NRF summit takes a deep dive into legal world of AI

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There is still much that organizations need to figure out when it comes to how best to implement artificial intelligence (AI), a technology that has or will impact them all, whether they like it or not.

The advances have been staggering, with ChatGPT and generative AI leading the charge, contends national Canadian law firm Norton Rose Fulbright Canada LLP (NRF), who earlier this month held a virtual summit revolving around a litany of AI-centric issues.

“AI and machine learning,” it stated, “have the potential to outperform humans – but at what cost?

“But it’s not all bad; AI has significantly impacted the healthcare system, helping revolutionize diagnosis, treatment and disease prevention. AI algorithms can be leveraged to scan and protect against financial fraud, with the potential to beef up a company’s cybersecurity. Conversely, AI is being used by bad actors to attack companies and penetrate state-of-the-art security.

“And there is a myriad of other legal questions: Who owns the knowledge? Who is liable for a breach of privacy? How will AI impact the insurance industry? How do governments regulate this borderless system? How do companies protect their data and copyright?”

What is certain, for now at least, is that there are far more questions than answers, as witnessed by one session that delved into identifying and managing the legal risk associated with AI.

Among the speakers was Handol Kim, co-founder and chief executive officer (CEO) of Variational AI, a Vancouver firm that has developed a platform based on generative AI (GenAI) and machine learning advances that the company says, redefines “the economics of drug development.”

Speaking specifically about the ChatGPT craze, he said, there is a “tremendous amount of hype in popular culture about GenAI, and I think a lot of that stems from the fact large language models (LLMs) operate in the realm of language. As human beings, that’s how we relate to one another and that is how we judge intelligence. If someone can write or speak well, and use language, in a very advanced sense, we perceive them to be intelligent.

“The question then becomes, are these actually intelligent? No, because that’s actually real AI, that’s not machine learning and that is still very far away.”

An LLM, he said, can only understand language, but does not understand the context that the word or the structure relates to: “(It) does seem intelligent, because that’s how we humans gauge that intelligence.

“However, I would say that, given some time, that they’ll continue to get better and better and better. And the disruption will continue to accelerate, both for beneficial opportunities that will come about in the business landscape, but there is also going to be quite a bit of disruption in terms of the status quo and how we do things today.”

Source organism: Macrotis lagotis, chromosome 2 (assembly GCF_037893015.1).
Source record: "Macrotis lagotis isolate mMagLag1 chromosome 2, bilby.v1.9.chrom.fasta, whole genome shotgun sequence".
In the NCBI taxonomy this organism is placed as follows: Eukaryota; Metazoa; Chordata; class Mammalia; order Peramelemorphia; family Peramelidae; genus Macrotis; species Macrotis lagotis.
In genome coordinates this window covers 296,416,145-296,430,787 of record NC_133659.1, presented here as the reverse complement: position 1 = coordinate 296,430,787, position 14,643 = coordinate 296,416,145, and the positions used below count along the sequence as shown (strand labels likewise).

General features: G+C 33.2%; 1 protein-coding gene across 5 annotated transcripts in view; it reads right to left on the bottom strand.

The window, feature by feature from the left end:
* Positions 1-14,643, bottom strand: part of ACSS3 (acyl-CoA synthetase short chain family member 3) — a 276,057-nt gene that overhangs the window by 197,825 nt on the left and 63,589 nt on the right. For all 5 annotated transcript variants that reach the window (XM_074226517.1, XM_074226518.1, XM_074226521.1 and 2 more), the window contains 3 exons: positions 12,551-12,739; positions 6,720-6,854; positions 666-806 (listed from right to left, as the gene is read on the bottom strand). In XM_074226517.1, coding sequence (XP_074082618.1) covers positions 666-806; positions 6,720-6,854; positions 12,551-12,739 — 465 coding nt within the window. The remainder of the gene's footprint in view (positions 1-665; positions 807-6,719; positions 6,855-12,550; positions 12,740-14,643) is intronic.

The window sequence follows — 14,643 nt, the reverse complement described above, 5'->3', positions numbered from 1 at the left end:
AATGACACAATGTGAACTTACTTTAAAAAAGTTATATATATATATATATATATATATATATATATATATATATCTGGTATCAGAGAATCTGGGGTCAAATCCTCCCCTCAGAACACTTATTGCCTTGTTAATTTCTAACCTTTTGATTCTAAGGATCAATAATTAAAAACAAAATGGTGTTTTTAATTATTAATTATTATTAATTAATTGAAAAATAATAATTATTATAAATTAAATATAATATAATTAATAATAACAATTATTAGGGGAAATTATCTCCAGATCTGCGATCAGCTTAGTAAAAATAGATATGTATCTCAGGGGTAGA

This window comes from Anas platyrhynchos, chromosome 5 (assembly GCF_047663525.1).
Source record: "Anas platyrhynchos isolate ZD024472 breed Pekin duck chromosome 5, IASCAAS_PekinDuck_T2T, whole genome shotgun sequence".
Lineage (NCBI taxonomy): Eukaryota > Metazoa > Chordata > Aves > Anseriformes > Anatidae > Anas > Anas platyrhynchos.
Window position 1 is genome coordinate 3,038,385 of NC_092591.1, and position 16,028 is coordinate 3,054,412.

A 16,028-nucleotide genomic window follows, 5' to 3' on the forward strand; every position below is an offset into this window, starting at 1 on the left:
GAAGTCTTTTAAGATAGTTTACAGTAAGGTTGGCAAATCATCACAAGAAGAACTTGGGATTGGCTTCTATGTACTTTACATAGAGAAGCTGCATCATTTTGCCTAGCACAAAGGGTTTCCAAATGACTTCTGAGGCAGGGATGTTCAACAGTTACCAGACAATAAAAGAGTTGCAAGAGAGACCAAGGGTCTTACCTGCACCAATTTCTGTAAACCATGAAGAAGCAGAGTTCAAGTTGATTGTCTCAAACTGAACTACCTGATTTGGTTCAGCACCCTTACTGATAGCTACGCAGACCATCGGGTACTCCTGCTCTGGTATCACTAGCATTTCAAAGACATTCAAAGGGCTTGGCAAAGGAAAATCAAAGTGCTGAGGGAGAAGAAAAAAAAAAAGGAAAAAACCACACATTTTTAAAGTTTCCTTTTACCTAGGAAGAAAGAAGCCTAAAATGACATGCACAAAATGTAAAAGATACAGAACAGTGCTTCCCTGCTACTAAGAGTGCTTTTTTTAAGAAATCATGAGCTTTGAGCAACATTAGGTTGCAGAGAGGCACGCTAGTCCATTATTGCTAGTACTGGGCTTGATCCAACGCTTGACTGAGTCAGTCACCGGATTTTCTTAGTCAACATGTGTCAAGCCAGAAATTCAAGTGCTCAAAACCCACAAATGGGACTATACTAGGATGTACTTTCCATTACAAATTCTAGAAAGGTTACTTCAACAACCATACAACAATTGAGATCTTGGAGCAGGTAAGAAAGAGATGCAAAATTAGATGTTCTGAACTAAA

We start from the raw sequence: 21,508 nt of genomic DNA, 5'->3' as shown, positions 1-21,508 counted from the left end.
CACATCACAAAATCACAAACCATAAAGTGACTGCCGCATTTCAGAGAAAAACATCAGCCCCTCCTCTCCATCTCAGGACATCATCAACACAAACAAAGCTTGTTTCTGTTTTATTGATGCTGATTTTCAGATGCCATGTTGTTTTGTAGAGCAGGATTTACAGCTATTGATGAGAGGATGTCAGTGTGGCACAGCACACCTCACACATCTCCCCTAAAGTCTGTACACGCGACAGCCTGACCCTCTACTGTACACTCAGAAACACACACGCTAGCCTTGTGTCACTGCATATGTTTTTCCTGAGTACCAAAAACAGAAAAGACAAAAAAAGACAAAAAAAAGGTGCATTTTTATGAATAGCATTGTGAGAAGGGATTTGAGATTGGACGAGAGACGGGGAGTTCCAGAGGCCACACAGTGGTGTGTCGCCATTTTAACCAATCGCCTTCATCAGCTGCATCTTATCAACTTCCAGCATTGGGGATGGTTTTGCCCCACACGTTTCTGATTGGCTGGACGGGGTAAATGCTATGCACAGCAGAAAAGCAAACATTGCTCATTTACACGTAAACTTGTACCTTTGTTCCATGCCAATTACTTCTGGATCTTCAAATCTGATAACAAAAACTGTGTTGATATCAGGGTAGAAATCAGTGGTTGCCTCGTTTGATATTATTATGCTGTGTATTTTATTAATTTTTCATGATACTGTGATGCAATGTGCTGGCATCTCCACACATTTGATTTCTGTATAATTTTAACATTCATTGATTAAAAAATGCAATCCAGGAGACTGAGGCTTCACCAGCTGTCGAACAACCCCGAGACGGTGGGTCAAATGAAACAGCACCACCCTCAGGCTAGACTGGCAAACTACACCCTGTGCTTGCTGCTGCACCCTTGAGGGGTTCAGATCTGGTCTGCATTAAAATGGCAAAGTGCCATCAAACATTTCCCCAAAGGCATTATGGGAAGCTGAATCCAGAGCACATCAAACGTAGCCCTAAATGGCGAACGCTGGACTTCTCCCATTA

Following Kim’s presentation, moderator Jesse Beatson, an associate with NRF Canada’s Toronto office, asked Justine Gauthier, director of corporate and legal affairs with Mila – Quebec Artificial Intelligence Institute, to discuss what risks AI could bring to an organization.

One area where there are not only many questions being asked, but a lot of uncertainties, revolves around intellectual property, and who owns the content used to train an AI system, she said.

“For example, can content that was generated using an AI system be protected by copyright or be patented. There is a wide array of lawsuits right now, especially in the United States, against certain companies that have trained these huge AI models using data that can be found, virtually everywhere on the internet, but that is protected by copyright.

“There are a lot of unanswered questions in that regard as to knowing whether training an AI system with copyrighted data or copyrighted works is actually copyright infringement or not.”

Prior to the session, Imran Ahmad, a partner with the firm and its Canadian head of technology and co-head of information governance, privacy and cybersecurity, held a fireside chat with Marcus Brown, the president of Theia Markerless, Inc., the Kingston, Ont.-based developer of AI-driven motion capture technology.

“Measuring human motion has been a growing technology sector for the past 40 years,” the firm states on LinkedIn. “Whether the analysis is used for sports performance, clinical assessment, or animation, the technology has been intrusive, and requires markers or sensors to be placed on the participant.

“Our objective at Theia is to radically change the biomotion industry. We capture synchronized video from an array of cameras and then use deep-learning and artificial intelligence to accurately perform the same analyses that previously required cumbersome sensors.”

Ahmad asked Brown what area an organization about to enter the AI space should invest their money in.

“Even with the softening economy, and with budgets being tighter, I would strongly recommend that the legal framework is set up correctly and flexibly so that it can evolve as the task evolves,” he replied.

“Unfortunately, there isn’t a lot of value in curating data or accessing data when you don’t have the right support. And this will become absolutely an issue within the next few years, where companies have been training algorithms or doing any sort of analysis on data that they do not own.”

Even in the tightening economy, he said, “I recommend finding the money to make sure that you are compliant, and that you have received the right legal advice, especially given that there are so many different jurisdictions where there are different legal frameworks that need to be applied.”

 

 

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